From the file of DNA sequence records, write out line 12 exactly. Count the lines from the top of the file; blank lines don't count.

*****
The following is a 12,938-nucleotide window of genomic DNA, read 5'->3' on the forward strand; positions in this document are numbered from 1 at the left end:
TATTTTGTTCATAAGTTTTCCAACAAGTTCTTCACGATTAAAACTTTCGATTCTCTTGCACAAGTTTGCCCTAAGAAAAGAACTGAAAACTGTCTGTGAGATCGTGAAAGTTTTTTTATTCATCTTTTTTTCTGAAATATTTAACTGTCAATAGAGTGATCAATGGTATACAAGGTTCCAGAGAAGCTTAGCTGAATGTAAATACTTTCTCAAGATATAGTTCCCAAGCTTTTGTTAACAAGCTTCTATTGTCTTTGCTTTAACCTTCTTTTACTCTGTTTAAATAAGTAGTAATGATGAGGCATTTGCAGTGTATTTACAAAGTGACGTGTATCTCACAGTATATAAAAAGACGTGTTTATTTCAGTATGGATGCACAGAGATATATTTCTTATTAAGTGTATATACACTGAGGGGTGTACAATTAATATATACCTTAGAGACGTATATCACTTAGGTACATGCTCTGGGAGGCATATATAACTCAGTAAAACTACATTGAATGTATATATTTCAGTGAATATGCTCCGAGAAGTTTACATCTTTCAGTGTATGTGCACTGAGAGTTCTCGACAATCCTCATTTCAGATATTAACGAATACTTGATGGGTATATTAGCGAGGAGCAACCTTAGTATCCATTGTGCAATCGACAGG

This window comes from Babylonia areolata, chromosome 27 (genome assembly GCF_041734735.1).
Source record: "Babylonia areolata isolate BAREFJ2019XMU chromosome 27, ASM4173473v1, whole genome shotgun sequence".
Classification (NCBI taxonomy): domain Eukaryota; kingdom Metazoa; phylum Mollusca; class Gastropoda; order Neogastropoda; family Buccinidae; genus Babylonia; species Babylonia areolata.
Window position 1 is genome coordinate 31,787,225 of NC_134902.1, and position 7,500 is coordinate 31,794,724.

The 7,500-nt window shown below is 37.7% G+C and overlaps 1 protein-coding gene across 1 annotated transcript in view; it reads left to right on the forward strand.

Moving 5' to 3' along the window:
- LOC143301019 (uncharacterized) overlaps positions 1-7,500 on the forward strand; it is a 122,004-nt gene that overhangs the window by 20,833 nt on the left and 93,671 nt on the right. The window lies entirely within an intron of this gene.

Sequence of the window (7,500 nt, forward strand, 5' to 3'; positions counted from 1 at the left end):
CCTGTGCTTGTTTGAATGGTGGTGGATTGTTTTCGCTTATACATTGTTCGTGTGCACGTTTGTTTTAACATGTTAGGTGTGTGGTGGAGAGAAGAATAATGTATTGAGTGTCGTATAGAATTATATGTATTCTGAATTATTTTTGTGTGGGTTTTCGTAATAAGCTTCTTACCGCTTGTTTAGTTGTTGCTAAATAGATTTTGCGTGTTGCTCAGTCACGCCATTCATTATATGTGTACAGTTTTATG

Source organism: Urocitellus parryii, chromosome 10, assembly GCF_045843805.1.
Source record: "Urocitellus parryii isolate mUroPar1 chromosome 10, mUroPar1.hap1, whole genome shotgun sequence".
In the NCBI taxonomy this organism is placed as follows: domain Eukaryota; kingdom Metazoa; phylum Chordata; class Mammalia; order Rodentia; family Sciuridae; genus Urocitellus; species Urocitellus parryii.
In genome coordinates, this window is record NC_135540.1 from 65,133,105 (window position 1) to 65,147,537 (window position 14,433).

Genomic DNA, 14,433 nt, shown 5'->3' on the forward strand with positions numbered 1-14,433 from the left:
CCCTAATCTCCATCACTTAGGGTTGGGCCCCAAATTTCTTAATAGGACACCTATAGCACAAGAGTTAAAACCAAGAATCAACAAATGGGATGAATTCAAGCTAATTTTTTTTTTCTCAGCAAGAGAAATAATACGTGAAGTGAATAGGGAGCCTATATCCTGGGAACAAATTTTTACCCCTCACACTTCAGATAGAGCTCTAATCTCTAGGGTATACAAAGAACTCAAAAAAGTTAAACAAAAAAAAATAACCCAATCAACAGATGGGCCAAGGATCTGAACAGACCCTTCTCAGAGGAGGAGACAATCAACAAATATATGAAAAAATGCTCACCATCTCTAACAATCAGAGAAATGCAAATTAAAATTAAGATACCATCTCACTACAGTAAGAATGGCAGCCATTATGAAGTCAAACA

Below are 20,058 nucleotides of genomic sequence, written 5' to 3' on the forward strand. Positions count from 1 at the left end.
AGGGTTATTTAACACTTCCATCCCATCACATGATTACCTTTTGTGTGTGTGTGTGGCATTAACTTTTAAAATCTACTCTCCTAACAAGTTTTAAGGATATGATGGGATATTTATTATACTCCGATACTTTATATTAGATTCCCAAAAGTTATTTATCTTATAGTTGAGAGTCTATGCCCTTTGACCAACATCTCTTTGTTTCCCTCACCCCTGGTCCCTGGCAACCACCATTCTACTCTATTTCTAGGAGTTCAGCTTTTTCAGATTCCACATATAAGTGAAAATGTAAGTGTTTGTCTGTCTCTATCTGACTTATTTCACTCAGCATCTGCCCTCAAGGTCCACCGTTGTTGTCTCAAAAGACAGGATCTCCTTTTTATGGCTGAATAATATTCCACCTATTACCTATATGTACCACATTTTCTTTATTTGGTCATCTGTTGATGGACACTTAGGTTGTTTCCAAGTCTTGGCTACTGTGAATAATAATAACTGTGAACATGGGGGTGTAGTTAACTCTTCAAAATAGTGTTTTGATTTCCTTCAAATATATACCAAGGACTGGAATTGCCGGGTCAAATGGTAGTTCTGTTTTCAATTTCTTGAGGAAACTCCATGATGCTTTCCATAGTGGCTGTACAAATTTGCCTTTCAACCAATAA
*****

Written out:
Source organism: Urocitellus parryii, chromosome 10, assembly GCF_045843805.1.